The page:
Serving the Farming Industry across East Anglia for 35 Years
New feed wheat Bamford continues to generate high levels of interest just weeks before the launch of the latest cereals Recommended List (RL). Bred... High hopes for candidate soft wheat on recommended list

New feed wheat Bamford continues to generate high levels of interest just weeks before the launch of the latest cereals Recommended List (RL).

Bred by Elsoms Seeds, Bamford is the highest yielding RL Group Three soft wheat candidate variety this year, says Rodger Shirreff, national seeds business manager for Agrii, which has conducted extensive trials.

“We test varieties to identify those that offer the best return on spend for growers – not the varieties which simply offer the best gross output. Across all Agrii trials, Bamford has been the highest yielding wheat, regardless of group classification.

With Moulton in its parentage, Bamford offers solid disease resistance, says Mr Shirreff. This includes yellow rust (8) and or septoria tritici (7) – both scores which help growers plan spray programmes while protecting the crop in the periods leading up to applications.

“With an average specific weight of 78kg/hl Bamford more than makes the grade on its bushel weight and that contributes to the consistently high yields it achieves.

“On end use, growers have plenty of options in which to achieve premiums with the variety meeting the specifications for distilling, Group 3 biscuits and as a UK soft wheat for export,” he concludes. This type of flexibility suggests that Bamford will be easy to market.”

Boston-based first-time Bamford grower Danny Anderson, of P & N Anderson, says a challenging season for septoria was a good test for Bamford’s disease resistance credentials and the variety proved equal to the test.

Even emergence

“We drilled on 31 October last year into silty loam soil at a seed density of 180kg/ha. Bamford followed a crop of sugar beet, so we ploughed and established it using a Sulky Combi-drill. We were rewarded with even crop emergence and a relatively low weed burden to challenge the new seedlings.”

Bamford wintered well, despite some hard frosts, and it looked very forward so Mr Anderson went with just one split of liquid nitrogen applied at 840l/ha on 22 February.

“On advice from our agronomist Dan Hutson, we went with a four-spray fungicide program applied between 19 April and 5 July. Despite a bad septoria outbreak which hurt some of our other feed wheats, both Bamford fields remained remarkably clean.

“We saw no signs of septoria in the crop. There was also a lengthy dry spell between April and June where we saw virtually no rain in three months, but again the crop stayed green showing no signs of stress.”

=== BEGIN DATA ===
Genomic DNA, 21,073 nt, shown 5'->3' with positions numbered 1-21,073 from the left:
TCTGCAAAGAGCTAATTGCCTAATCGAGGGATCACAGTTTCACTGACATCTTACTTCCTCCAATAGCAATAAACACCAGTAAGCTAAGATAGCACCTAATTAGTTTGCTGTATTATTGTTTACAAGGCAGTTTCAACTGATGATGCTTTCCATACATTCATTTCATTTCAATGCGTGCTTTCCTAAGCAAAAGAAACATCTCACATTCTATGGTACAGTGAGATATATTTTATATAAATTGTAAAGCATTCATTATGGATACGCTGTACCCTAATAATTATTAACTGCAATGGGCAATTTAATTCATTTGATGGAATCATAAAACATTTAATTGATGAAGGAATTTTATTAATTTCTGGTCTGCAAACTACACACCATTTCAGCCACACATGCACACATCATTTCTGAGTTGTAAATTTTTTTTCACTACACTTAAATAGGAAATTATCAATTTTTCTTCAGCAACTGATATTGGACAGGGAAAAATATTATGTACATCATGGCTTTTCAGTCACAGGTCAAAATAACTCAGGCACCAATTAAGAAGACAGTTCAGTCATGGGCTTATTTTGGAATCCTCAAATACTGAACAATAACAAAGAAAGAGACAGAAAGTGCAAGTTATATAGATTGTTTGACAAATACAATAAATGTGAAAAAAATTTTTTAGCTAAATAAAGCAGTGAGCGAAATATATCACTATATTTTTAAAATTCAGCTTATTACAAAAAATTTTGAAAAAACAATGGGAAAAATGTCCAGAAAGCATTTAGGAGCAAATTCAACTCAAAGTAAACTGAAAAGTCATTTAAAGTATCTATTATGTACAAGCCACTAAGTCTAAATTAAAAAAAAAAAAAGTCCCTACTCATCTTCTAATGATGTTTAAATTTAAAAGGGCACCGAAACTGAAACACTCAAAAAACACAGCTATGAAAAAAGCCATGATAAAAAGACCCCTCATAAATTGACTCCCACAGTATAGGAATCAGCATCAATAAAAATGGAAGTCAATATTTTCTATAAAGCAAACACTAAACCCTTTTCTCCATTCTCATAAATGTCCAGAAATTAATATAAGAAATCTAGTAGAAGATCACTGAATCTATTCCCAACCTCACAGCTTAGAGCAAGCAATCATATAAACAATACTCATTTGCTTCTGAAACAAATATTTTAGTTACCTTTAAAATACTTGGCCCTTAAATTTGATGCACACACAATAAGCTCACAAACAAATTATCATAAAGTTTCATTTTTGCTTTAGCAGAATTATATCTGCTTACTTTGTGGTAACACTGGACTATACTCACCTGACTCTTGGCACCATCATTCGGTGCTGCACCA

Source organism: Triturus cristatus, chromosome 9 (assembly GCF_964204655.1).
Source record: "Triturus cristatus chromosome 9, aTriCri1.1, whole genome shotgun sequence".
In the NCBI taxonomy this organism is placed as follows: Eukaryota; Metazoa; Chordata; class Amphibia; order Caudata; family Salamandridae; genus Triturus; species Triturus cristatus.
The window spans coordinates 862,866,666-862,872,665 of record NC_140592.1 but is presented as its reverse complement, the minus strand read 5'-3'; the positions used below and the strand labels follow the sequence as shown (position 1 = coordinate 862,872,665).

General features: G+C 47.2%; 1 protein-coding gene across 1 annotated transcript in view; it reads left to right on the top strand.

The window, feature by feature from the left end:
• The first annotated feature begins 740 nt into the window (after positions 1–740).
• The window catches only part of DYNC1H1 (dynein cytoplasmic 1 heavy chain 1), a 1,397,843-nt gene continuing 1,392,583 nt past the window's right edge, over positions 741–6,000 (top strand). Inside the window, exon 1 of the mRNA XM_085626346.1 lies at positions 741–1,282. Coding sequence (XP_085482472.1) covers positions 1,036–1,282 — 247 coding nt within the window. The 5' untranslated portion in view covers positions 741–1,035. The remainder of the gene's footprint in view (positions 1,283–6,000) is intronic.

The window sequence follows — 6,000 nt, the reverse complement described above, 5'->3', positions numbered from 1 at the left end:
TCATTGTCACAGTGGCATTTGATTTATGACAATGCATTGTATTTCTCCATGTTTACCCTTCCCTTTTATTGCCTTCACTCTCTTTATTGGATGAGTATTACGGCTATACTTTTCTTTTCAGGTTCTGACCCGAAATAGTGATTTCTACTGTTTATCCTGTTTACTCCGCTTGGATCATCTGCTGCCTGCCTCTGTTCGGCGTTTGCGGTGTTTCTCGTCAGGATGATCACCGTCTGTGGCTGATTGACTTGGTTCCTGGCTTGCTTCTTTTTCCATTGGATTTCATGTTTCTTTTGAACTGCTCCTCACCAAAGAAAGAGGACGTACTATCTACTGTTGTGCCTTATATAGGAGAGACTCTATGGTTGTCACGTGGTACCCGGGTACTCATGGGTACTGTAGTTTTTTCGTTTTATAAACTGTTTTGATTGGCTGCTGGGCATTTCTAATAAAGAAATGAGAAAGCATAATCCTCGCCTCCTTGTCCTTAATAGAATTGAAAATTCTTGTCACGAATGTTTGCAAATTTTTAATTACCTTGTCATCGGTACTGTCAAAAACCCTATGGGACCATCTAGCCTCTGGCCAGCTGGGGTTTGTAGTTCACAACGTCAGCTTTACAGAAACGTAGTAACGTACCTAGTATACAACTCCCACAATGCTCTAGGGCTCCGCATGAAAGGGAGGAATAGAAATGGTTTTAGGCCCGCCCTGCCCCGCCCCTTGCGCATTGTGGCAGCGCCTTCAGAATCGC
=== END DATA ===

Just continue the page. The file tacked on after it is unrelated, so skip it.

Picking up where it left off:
The crop was combined on 10 August. It yielded over 10t/ha with a bushel weight of 75.1kg/hl. “I’d have to say it was one of the easiest crops I’ve ever managed. It was robust, it stood well with no laid-over grain and appeared to have no real weaknesses.”

Clean crop

Agrii agronomist Dan Hutson has worked with P&N Anderson for 4 years. He also recalls the crop being one of the cleanest he walked during a challenging Septoria year.

He added: “The crop showed good early vigour, but there was also an impressive second kick in early spring following its only application of nitrogen. The variety looks extremely robust. Its yield potential initially draws the eye, but its diverse genetic background could be a key to its future success.”

For insurance, P&N Anderson applied two plant growth regulators, opting for 1l/ha of Chlormequat at T0 with a litre of Chlormequat again plus 150ml of Trinexapac-ethyl applied at T1, given that the crop went into a very fertile soil.

“In my experience, growers now prefer to spread their risk across two or three different varieties, but that can often be compromised if all the popular high-yielding types have similar parentage.

“We saw what happened in 2021, when wheat varieties with Cougar parentage were identified as having potentially weaker resistance to septoria tritici, so a very high yielding variety like Bamford with a different genetic background could be a major positive for winter wheat.”

Positive feedback

Toby Reich (pictured left), head of agricultural sales at Elsoms, says he is delighted with the feedback. Mr Reich describes Bamford as a significant milestone in the company’s 11-year wheat breeding programme.

“From seed merchants, advisers, influencers and the early adopter growers who’ve trialled the variety and multiplied seed for us, the feedback has been universally positive so far.

“I believe Bamford will establish itself as the winter wheat most likely to deliver the best return on investment in terms of its consistency to perform on-farm in all type of soils and rotations.

“It’s market flexibility, highlighted by Rodger, gives growers so many options for end markets, with a nice fall-back option for those who simply want to grow it as a barn-filler,” says Mr Reich.

“Widening the choice for growers by introducing a very high-yielding variety with a diverse genetic background can only be a positive for the whole supply chain.”